DSSSL consists of two parts: a tree transformation process that can be used to manipulate the tree structure of documents prior to presentation, and a formatting process that associates the elements in the source document with specific nodes in the target representation—the flow object tree. DSSSL specifications are device-independent pieces of information that can be interchanged between different platforms. The back-end formatters needed to generate the final form of the document (e.g. PostScript or Rich Text Format, or a presentation on a computer display) are not standardized by DSSSL.
Based on a subset of the "Scheme programming language, it is specified by the standard "ISO/"IEC 10179:1996. It was developed by "ISO/IEC JTC1/SC34 (ISO/IEC Joint Technical Committee 1, Subcommittee 34 - Document description and processing languages).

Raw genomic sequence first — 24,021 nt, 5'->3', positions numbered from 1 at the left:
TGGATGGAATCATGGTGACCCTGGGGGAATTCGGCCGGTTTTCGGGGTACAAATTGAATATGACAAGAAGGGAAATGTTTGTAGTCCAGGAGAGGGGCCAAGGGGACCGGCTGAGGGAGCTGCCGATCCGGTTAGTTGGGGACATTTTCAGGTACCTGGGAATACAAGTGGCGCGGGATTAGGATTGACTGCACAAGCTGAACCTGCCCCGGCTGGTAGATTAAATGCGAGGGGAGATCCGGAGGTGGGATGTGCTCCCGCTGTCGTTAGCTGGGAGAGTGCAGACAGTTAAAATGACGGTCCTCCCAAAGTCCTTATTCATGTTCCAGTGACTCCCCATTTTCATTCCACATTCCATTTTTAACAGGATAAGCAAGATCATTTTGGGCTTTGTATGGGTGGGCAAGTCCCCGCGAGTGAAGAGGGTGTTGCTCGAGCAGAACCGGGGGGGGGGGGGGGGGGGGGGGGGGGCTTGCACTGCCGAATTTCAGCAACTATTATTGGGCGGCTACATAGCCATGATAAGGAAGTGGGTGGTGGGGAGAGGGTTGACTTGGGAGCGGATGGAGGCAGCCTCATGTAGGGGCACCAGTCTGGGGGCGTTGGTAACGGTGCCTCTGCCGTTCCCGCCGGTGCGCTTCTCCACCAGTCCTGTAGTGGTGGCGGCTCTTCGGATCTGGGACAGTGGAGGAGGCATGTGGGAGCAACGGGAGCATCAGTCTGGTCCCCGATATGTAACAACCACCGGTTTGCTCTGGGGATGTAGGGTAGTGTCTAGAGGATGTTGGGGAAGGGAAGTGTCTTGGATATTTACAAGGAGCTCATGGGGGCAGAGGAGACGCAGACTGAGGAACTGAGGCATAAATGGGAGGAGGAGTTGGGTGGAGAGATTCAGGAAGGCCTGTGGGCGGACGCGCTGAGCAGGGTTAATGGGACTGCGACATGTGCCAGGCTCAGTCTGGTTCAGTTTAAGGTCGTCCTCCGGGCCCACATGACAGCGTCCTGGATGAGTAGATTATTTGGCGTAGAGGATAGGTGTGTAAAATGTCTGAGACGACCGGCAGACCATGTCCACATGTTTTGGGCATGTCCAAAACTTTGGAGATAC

SGML contains information in a machine-readable but not very "human-readable format. A ""stylesheet" is used to present the information stored in SGML in a more pleasing or accessible way. DSSSL can convert to a wide range of formats, including "RTF, "HTML, and "LaTeX.
With the appearance of "XML as an alternative to SGML, XML's associated stylesheet language "XSL was also widely and rapidly adopted, from around 1999. Although DSSSL continued in use within the shrinking SGML field, XSL was very soon in use more extensively, and by more coders, than DSSSL had ever achieved. This was emphasised when previous SGML strongholds such as "DocBook converted from SGML to XML, and also converted their favoured stylesheet language from DSSSL to XSL.
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